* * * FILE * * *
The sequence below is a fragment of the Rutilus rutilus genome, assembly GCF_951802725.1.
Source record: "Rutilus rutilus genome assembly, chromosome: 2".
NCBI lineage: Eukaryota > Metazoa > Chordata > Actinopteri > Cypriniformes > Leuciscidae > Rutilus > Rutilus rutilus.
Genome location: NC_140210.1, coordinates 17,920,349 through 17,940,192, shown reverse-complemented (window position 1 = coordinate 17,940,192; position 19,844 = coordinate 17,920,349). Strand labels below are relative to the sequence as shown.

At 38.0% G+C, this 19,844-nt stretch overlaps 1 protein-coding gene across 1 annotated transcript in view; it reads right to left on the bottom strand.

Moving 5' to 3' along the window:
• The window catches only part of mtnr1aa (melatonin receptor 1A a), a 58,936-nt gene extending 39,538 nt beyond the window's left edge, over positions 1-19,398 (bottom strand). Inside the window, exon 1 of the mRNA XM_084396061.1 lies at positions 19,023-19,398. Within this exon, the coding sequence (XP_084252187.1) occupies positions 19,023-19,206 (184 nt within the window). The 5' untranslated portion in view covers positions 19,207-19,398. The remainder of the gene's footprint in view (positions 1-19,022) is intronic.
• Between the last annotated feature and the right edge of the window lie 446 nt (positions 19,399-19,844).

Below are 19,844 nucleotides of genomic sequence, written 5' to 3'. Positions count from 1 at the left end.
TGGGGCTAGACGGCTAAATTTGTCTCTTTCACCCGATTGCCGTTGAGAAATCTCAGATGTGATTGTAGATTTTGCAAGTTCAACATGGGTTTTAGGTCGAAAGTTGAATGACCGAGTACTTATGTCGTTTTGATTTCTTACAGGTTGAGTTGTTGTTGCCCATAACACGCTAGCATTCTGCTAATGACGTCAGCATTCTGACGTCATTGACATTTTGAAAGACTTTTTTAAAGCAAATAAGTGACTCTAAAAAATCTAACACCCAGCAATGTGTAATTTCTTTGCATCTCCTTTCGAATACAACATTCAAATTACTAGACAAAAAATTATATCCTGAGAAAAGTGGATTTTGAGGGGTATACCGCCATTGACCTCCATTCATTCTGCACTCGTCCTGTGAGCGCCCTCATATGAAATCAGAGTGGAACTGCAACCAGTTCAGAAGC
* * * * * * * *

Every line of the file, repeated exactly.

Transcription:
The sequence below is a fragment of the Rutilus rutilus genome, assembly GCF_951802725.1.
Source record: "Rutilus rutilus genome assembly, chromosome: 2".
NCBI lineage: Eukaryota > Metazoa > Chordata > Actinopteri > Cypriniformes > Leuciscidae > Rutilus > Rutilus rutilus.
Genome location: NC_140210.1, coordinates 17,920,349 through 17,940,192, shown reverse-complemented (window position 1 = coordinate 17,940,192; position 19,844 = coordinate 17,920,349). Strand labels below are relative to the sequence as shown.

At 38.0% G+C, this 19,844-nt stretch overlaps 1 protein-coding gene across 1 annotated transcript in view; it reads right to left on the bottom strand.

Moving 5' to 3' along the window:
• The window catches only part of mtnr1aa (melatonin receptor 1A a), a 58,936-nt gene extending 39,538 nt beyond the window's left edge, over positions 1-19,398 (bottom strand). Inside the window, exon 1 of the mRNA XM_084396061.1 lies at positions 19,023-19,398. Within this exon, the coding sequence (XP_084252187.1) occupies positions 19,023-19,206 (184 nt within the window). The 5' untranslated portion in view covers positions 19,207-19,398. The remainder of the gene's footprint in view (positions 1-19,022) is intronic.
• Between the last annotated feature and the right edge of the window lie 446 nt (positions 19,399-19,844).

Below are 19,844 nucleotides of genomic sequence, written 5' to 3'. Positions count from 1 at the left end.
TGGGGCTAGACGGCTAAATTTGTCTCTTTCACCCGATTGCCGTTGAGAAATCTCAGATGTGATTGTAGATTTTGCAAGTTCAACATGGGTTTTAGGTCGAAAGTTGAATGACCGAGTACTTATGTCGTTTTGATTTCTTACAGGTTGAGTTGTTGTTGCCCATAACACGCTAGCATTCTGCTAATGACGTCAGCATTCTGACGTCATTGACATTTTGAAAGACTTTTTTAAAGCAAATAAGTGACTCTAAAAAATCTAACACCCAGCAATGTGTAATTTCTTTGCATCTCCTTTCGAATACAACATTCAAATTACTAGACAAAAAATTATATCCTGAGAAAAGTGGATTTTGAGGGGTATACCGCCATTGACCTCCATTCATTCTGCACTCGTCCTGTGAGCGCCCTCATATGAAATCAGAGTGGAACTGCAACCAGTTCAGAAGC